Security precautions adopted in the wake of this week's terrorist attacks will cut into the airlines' business, too. They are now barred from carrying mail and cargo in the bellies of their passenger planes; that alone will cost the industry billions of dollars, experts said.

"What we are seeing is a huge shift in the marketplace," Mr. Bethune said. He projected that Continental's sales would fall by half in the next 90 days.

Mr. Bethune is widely known for his outspokenness, but even some of the industry's staunchest critics are expressing concern.

"We do have a crisis here," said Kevin P. Mitchell, the chairman of the Business Travel Coalition, which lobbies on behalf of the airlines' largest corporate customers. "I might question the number, but I don't question the sense of urgency. I have been worried about this all week."

A shrinking airline industry spells trouble for many other businesses. Hotels and vacation spots will suffer. Airlines are also likely to put off deliveries of new planes from Boeing and Airbus, or even cancel orders.

Mr. Bethune said he talked yesterday with Jeffrey Immelt, the new chairman of General Electric, which has a large aviation-related business. "They have huge problems," he said. "We have 100 new airplanes financed by G.E. G.E. is also the exclusive supplier of our engines and does our maintenance."

Beth Comstock, a spokeswoman for G.E., confirmed that the two executives had spoken and that G.E. was aware of the difficulties facing the airlines. But she called Mr. Bethune's claims about G.E. overstated. "We are working with our customers," Ms. Comstock said. "We will have to see where this goes."

Even before Tuesday's attacks, the airline industry was suffering from a severe downturn. A sharp decline in the number of high-paying business travelers, combined with high fuel prices and expensive new labor contracts, have sent most major carriers into the red.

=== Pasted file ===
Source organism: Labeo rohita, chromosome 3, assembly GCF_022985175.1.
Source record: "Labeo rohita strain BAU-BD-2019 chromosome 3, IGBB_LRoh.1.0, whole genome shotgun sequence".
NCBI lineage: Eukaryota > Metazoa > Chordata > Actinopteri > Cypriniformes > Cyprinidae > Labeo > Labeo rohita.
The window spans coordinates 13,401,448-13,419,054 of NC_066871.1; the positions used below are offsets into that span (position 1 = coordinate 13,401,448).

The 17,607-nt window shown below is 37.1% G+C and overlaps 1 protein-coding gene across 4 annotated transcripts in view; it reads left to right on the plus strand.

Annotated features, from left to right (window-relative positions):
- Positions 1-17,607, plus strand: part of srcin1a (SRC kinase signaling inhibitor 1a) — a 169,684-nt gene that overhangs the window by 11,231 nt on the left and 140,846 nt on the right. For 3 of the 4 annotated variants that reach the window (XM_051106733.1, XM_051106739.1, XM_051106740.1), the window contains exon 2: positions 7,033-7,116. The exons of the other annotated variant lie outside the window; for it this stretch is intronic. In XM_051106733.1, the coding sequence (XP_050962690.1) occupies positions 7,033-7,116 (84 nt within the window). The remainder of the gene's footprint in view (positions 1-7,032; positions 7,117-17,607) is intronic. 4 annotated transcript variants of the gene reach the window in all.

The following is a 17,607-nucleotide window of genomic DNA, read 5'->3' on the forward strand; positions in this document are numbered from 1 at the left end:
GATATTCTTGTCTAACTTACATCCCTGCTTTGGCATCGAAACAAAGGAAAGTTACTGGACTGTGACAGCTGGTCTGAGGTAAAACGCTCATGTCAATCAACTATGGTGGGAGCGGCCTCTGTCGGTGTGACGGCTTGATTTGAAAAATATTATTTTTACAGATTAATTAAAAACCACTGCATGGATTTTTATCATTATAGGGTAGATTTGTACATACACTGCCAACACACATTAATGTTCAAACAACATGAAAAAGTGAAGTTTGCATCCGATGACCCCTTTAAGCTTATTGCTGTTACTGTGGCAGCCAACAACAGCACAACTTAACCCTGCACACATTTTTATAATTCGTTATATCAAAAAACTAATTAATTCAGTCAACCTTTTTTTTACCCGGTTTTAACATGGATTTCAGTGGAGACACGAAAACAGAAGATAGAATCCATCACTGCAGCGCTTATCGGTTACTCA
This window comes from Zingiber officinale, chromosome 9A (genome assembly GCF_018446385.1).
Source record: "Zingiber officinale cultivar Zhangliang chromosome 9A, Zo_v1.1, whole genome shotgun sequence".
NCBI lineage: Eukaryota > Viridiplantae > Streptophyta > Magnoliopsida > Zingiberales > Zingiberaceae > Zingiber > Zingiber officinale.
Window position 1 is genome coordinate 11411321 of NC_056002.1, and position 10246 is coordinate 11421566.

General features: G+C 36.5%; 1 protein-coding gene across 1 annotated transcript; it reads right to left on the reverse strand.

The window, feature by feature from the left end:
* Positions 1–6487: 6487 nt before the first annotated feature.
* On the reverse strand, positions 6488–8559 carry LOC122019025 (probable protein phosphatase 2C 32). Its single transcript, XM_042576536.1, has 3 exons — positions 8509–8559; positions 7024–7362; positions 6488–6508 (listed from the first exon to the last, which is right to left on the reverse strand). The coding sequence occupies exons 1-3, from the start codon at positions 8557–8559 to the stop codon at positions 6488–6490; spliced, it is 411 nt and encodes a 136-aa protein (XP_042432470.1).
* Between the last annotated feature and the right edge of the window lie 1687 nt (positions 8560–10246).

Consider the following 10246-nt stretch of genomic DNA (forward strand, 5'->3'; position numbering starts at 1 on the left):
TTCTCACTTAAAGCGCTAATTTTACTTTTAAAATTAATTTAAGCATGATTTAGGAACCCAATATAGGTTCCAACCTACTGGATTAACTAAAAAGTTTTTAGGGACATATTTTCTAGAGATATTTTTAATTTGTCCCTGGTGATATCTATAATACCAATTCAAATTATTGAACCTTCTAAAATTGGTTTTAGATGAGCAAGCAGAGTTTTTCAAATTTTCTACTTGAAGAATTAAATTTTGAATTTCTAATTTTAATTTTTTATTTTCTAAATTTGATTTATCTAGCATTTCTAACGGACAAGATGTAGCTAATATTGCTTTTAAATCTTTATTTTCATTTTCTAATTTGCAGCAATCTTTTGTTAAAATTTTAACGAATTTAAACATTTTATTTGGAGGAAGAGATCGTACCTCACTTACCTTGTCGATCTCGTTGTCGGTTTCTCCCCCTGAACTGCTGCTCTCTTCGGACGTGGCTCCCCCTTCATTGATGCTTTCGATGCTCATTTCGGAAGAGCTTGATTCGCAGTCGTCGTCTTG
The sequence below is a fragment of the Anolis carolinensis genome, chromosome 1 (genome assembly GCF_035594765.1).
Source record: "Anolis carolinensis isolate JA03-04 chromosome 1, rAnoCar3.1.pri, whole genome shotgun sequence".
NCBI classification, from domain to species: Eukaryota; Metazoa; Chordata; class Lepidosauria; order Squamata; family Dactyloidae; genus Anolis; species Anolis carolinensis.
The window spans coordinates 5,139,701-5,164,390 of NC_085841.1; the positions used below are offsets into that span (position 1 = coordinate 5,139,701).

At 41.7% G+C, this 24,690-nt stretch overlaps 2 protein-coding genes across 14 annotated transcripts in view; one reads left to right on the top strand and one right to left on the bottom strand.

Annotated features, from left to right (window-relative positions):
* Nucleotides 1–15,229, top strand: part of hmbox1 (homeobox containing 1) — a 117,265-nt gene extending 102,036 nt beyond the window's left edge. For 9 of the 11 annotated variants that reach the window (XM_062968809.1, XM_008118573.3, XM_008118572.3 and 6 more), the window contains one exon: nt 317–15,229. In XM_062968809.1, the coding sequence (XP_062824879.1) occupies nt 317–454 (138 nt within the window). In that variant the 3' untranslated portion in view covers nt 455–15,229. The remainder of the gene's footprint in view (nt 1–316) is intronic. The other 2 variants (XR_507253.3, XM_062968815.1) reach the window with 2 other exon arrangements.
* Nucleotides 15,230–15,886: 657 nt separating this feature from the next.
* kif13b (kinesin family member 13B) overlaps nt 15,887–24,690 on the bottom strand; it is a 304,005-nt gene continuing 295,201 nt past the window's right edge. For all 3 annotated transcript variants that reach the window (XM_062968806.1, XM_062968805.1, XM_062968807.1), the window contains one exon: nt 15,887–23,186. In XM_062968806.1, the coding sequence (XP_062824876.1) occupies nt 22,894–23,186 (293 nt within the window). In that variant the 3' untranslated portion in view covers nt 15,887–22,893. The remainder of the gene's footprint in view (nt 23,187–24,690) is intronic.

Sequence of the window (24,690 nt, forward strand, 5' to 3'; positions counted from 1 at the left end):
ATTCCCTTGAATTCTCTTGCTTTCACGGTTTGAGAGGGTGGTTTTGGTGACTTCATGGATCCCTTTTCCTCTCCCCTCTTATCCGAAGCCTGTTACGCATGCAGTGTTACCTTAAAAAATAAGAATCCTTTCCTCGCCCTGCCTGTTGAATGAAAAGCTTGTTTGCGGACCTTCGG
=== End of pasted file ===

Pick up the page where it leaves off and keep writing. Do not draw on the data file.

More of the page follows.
The airline industry's last great crisis came in the early 1990's, when the Persian Gulf war depressed demand just as the industry increased capacity by adding scores of new jets. At the time, Robert L. Crandall, then head of American Airlines, said the airlines had lost more from 1990 to 1995 than they had made since the Wright brothers' first flight in 1903. Numerous carriers went into bankruptcy, including Continental.

President Bill Clinton, then early in his first term, appointed a blue- ribbon commission to find a way to revive the industry. No significant steps were taken, but demand picked up as the economy boomed, and the industry soon recovered. In 1996, the major airlines posted the first of a string of record annual profits, which ended only this year.

Yesterday some Democrats asked why a decision on aid for the airlines had to be made with such haste. But proponents said that the industry had never had to recover from being grounded three days, and that it had never faced the kind of public fear resulting from this week's crashes.